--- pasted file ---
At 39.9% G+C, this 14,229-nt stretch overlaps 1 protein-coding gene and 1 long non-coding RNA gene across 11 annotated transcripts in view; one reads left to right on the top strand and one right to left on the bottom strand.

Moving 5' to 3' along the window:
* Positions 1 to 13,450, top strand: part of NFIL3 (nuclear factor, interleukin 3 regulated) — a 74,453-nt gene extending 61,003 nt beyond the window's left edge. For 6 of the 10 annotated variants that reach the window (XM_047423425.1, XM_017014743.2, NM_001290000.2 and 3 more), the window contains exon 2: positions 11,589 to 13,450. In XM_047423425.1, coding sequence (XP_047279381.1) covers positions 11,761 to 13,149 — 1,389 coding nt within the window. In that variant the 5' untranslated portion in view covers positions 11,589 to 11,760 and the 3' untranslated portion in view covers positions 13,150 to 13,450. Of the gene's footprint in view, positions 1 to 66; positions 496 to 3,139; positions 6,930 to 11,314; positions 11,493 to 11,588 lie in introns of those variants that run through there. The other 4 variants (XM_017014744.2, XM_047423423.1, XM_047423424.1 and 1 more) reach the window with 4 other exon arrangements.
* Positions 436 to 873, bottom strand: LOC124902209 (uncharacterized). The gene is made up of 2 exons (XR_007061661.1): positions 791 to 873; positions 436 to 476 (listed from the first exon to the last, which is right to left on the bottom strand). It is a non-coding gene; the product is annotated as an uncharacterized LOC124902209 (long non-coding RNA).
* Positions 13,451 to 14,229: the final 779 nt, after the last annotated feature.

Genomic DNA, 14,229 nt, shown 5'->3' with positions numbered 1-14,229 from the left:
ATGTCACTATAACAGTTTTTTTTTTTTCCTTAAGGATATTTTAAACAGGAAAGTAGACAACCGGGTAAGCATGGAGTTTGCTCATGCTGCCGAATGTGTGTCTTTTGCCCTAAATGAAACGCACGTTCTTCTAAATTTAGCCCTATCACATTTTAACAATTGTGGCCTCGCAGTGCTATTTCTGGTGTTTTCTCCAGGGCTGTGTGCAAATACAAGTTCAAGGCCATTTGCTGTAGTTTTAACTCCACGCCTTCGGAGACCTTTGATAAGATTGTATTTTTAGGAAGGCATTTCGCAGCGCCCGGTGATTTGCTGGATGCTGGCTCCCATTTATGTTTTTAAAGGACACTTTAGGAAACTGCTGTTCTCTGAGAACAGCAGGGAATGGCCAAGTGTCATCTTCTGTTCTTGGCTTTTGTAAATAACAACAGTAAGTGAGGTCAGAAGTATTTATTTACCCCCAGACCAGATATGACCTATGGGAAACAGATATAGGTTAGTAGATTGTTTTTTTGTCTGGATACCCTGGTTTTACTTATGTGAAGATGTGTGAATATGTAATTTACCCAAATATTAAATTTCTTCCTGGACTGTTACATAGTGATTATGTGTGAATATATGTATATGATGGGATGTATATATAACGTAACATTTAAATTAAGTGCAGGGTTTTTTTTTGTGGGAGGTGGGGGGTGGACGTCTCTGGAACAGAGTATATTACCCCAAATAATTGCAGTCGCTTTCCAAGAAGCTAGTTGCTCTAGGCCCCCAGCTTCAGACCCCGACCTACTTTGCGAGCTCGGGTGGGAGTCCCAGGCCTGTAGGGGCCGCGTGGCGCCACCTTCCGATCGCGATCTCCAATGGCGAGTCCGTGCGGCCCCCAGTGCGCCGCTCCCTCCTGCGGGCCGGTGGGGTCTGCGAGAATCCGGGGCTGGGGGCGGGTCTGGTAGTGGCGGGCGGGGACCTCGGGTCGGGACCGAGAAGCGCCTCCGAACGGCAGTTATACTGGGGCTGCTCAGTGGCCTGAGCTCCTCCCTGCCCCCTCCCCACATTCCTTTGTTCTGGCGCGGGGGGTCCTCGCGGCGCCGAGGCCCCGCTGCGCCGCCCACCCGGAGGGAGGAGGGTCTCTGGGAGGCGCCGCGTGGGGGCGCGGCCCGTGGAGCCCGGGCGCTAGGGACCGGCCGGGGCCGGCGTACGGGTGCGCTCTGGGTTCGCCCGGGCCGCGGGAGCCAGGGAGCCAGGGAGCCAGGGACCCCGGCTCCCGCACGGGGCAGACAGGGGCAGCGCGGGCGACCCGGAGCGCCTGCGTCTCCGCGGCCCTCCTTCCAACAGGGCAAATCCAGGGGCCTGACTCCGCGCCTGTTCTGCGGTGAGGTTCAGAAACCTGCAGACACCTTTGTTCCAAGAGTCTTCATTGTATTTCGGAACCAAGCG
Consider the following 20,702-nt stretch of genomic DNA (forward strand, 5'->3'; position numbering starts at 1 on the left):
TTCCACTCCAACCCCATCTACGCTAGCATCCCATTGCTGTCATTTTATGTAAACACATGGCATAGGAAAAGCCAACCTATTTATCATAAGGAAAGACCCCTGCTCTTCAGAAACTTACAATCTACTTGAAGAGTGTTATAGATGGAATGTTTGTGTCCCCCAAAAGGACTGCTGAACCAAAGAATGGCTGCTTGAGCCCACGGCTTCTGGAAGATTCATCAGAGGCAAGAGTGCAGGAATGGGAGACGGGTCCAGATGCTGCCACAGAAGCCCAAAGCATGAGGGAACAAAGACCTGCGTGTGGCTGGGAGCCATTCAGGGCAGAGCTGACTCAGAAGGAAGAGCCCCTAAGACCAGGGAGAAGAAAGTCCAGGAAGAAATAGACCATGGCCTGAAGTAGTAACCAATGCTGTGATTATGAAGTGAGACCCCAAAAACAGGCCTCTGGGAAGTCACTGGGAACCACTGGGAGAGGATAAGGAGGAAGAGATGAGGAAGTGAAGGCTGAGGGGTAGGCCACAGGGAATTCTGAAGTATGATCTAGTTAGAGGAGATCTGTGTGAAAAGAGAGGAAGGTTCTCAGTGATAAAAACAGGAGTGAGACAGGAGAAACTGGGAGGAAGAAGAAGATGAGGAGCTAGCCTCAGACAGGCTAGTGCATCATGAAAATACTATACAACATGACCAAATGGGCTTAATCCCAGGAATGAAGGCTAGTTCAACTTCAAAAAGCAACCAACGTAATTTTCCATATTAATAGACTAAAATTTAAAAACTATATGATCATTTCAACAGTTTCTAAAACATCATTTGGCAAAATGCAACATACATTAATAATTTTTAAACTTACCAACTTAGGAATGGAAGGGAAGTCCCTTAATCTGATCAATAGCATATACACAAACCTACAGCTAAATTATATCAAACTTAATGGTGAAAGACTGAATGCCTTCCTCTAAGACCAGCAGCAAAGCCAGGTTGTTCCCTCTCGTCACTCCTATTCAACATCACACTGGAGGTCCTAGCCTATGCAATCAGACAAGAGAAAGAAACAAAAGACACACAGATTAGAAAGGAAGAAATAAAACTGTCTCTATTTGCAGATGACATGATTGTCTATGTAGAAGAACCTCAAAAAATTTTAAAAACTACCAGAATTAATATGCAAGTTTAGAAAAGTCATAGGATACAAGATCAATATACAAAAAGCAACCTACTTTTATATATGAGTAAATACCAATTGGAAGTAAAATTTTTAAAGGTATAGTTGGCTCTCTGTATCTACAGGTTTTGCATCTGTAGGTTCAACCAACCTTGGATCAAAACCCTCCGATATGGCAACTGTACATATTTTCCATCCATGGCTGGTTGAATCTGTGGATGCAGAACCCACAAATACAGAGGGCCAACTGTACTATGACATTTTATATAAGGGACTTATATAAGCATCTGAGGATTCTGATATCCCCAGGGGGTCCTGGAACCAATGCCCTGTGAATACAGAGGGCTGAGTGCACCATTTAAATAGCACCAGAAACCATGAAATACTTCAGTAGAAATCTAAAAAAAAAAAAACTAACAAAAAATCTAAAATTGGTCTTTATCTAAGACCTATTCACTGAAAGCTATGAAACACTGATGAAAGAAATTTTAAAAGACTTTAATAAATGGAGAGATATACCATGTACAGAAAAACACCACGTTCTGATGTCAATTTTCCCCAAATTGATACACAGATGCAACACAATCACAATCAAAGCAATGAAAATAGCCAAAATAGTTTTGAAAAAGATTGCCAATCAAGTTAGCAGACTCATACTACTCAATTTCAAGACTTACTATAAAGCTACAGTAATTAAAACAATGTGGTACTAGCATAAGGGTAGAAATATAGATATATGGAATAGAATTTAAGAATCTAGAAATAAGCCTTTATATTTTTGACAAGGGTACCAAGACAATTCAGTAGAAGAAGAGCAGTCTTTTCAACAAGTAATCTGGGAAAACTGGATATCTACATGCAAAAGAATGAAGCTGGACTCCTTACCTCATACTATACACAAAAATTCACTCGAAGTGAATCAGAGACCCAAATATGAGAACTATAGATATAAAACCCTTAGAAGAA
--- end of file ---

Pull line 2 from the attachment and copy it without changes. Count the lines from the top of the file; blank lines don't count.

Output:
Moving 5' to 3' along the window: